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Four At-Home Activities To Combat Memory Loss

May 8th, 2020

Increased forgetfulness can be a side effect of aging — but there are ways to improve memory or help to maintain your current cognitive function.

While we’re never too old to learn something new, just like a muscle, we have to regularly use and challenge our brain so it maintains its current memory state and cognitive declines are not as drastic. Here are four ideas to help you strengthen and preserve your cognitive abilities.

Play Games

Board games, crossword puzzles, mobile app-based games and word searches all stimulate cognitive skills. Also, game playing is a fun, beneficial way to boost the memory through repetition.

seniors playing cards in the community library

While games help keep the memory sharp, studies have shown that brain game exercises can take your memory preservation to the next level by helping to reduce the risk of dementia in older adults.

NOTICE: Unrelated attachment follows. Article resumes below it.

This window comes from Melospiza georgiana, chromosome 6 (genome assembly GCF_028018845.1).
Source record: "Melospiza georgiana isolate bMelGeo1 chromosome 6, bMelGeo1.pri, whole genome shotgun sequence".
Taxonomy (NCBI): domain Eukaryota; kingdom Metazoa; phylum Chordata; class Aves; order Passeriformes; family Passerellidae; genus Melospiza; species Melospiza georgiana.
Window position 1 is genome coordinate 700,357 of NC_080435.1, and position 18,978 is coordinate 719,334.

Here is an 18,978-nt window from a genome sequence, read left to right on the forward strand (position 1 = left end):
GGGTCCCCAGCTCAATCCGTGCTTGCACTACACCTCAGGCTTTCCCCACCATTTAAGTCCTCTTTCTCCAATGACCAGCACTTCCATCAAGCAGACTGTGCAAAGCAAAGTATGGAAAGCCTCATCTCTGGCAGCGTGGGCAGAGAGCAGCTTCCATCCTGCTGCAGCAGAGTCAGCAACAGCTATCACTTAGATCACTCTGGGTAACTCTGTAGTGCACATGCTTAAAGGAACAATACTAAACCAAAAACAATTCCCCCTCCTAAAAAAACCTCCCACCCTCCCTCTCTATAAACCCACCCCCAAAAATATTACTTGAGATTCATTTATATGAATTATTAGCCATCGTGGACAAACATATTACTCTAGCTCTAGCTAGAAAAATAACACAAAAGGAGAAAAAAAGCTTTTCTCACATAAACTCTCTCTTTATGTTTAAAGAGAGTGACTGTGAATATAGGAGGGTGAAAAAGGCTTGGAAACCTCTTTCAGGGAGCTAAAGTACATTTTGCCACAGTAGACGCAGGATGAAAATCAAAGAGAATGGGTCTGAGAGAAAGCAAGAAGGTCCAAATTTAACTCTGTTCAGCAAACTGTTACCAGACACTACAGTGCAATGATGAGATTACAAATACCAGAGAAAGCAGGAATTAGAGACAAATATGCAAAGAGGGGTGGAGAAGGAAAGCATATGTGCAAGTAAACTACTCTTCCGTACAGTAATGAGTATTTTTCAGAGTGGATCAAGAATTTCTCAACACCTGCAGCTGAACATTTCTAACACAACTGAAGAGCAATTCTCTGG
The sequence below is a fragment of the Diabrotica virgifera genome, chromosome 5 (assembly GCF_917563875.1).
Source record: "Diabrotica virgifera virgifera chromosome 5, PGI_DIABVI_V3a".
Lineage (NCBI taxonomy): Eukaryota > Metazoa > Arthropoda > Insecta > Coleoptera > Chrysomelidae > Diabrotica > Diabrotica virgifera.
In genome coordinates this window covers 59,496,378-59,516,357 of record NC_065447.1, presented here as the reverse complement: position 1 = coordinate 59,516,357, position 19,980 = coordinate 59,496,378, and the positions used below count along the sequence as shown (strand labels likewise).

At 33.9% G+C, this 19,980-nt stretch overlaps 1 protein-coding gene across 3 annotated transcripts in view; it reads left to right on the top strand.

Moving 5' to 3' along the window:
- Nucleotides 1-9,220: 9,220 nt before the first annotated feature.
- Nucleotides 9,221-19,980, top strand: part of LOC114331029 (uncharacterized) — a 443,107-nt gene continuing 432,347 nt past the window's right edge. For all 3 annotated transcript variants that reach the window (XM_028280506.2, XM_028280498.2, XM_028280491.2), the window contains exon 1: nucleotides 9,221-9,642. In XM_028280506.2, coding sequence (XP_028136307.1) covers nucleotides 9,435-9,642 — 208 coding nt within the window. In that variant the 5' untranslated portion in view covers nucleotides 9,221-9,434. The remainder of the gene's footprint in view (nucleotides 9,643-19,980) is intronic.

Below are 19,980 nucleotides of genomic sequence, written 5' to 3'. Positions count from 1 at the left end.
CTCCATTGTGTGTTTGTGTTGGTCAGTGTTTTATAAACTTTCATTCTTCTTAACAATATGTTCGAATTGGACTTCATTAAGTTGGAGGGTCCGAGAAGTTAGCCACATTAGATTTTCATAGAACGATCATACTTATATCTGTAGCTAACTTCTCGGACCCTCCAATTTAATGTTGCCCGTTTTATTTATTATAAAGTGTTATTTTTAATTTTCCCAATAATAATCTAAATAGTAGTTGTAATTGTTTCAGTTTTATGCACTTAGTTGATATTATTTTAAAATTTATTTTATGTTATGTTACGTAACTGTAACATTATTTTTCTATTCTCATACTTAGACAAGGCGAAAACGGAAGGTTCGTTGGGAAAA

Exercise

The benefits of physical activity are multifold. From weight management to improved mood, reduced risk of disease and increased lifespan, exercise is one of the best ways to maintain your health over time.

It’s also crucial for preserving cognitive function. In fact, physical exercise boosts memory in a variety of ways and directly prompts physiological changes that preserve brain health. Indirectly, exercise improves sleep and minimizes stress, two areas of wellness that contribute to overall cognitive well-being.

RELATED CONTENT: Staying Active While Having Fun

Social Activity

Like exercise, the health perks of being socially active are vast. Spending time with friends, maintaining involvement in clubs and other organizations, and even connecting with family members and friends on a frequent basis are all activities that stimulate the brain and preserve memory.

Though we are all practicing social distancing, video chats and phone calls to long-distance family and friends are a great way to stay socially active and stimulate the brain. Even memory tests over the phone with friends and family can improve cognitive function.

Eat Healthily

A healthy diet is crucial for more than just your waistline. Choosing foods that are low in sugar and not processed lowers the risk of type 2 diabetes, which is linked to Alzheimer’s disease. 

Foods that have been shown to improve memory include:

  • Fish rich in omega-3 fatty acids
  • Dark greens, such as kale, spinach, broccoli, etc.
  • Nuts and seeds
  • Fruits, specifically blueberries
  • Dark chocolate
  • Spices, including turmeric, cinnamon, ginger, etc. 
  • Eggs

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